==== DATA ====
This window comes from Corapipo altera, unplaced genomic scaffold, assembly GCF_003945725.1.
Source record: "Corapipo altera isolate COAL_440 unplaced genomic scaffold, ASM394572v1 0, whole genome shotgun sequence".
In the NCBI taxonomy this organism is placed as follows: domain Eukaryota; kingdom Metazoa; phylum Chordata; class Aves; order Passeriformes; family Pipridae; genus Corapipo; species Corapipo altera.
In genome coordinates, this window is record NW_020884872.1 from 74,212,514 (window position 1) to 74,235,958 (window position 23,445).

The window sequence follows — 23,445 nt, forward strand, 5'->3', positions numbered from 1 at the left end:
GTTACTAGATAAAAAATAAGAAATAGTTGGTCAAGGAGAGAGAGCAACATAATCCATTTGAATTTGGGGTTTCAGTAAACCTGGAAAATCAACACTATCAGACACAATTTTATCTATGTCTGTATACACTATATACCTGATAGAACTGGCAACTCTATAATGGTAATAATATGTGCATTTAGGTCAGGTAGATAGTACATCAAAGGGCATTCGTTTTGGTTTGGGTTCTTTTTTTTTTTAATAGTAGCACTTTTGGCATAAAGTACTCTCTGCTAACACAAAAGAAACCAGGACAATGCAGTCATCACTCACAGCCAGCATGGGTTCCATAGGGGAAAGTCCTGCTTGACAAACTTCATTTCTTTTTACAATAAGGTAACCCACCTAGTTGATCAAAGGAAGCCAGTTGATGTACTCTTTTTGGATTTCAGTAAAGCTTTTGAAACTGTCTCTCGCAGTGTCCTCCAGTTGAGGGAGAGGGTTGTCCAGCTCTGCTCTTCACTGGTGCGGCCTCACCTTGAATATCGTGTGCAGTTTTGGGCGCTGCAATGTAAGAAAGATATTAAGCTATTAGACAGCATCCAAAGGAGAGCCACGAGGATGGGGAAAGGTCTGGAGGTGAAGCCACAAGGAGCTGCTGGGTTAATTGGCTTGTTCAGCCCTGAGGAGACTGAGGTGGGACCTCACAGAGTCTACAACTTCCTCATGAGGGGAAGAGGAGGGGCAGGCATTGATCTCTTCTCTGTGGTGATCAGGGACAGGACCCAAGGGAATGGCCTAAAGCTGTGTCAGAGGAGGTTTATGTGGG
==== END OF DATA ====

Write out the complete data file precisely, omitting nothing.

This window comes from Corapipo altera, unplaced genomic scaffold, assembly GCF_003945725.1.
Source record: "Corapipo altera isolate COAL_440 unplaced genomic scaffold, ASM394572v1 0, whole genome shotgun sequence".
In the NCBI taxonomy this organism is placed as follows: domain Eukaryota; kingdom Metazoa; phylum Chordata; class Aves; order Passeriformes; family Pipridae; genus Corapipo; species Corapipo altera.
In genome coordinates, this window is record NW_020884872.1 from 74,212,514 (window position 1) to 74,235,958 (window position 23,445).

The window sequence follows — 23,445 nt, forward strand, 5'->3', positions numbered from 1 at the left end:
GTTACTAGATAAAAAATAAGAAATAGTTGGTCAAGGAGAGAGAGCAACATAATCCATTTGAATTTGGGGTTTCAGTAAACCTGGAAAATCAACACTATCAGACACAATTTTATCTATGTCTGTATACACTATATACCTGATAGAACTGGCAACTCTATAATGGTAATAATATGTGCATTTAGGTCAGGTAGATAGTACATCAAAGGGCATTCGTTTTGGTTTGGGTTCTTTTTTTTTTTAATAGTAGCACTTTTGGCATAAAGTACTCTCTGCTAACACAAAAGAAACCAGGACAATGCAGTCATCACTCACAGCCAGCATGGGTTCCATAGGGGAAAGTCCTGCTTGACAAACTTCATTTCTTTTTACAATAAGGTAACCCACCTAGTTGATCAAAGGAAGCCAGTTGATGTACTCTTTTTGGATTTCAGTAAAGCTTTTGAAACTGTCTCTCGCAGTGTCCTCCAGTTGAGGGAGAGGGTTGTCCAGCTCTGCTCTTCACTGGTGCGGCCTCACCTTGAATATCGTGTGCAGTTTTGGGCGCTGCAATGTAAGAAAGATATTAAGCTATTAGACAGCATCCAAAGGAGAGCCACGAGGATGGGGAAAGGTCTGGAGGTGAAGCCACAAGGAGCTGCTGGGTTAATTGGCTTGTTCAGCCCTGAGGAGACTGAGGTGGGACCTCACAGAGTCTACAACTTCCTCATGAGGGGAAGAGGAGGGGCAGGCATTGATCTCTTCTCTGTGGTGATCAGGGACAGGACCCAAGGGAATGGCCTAAAGCTGTGTCAGAGGAGGTTTATGTGGG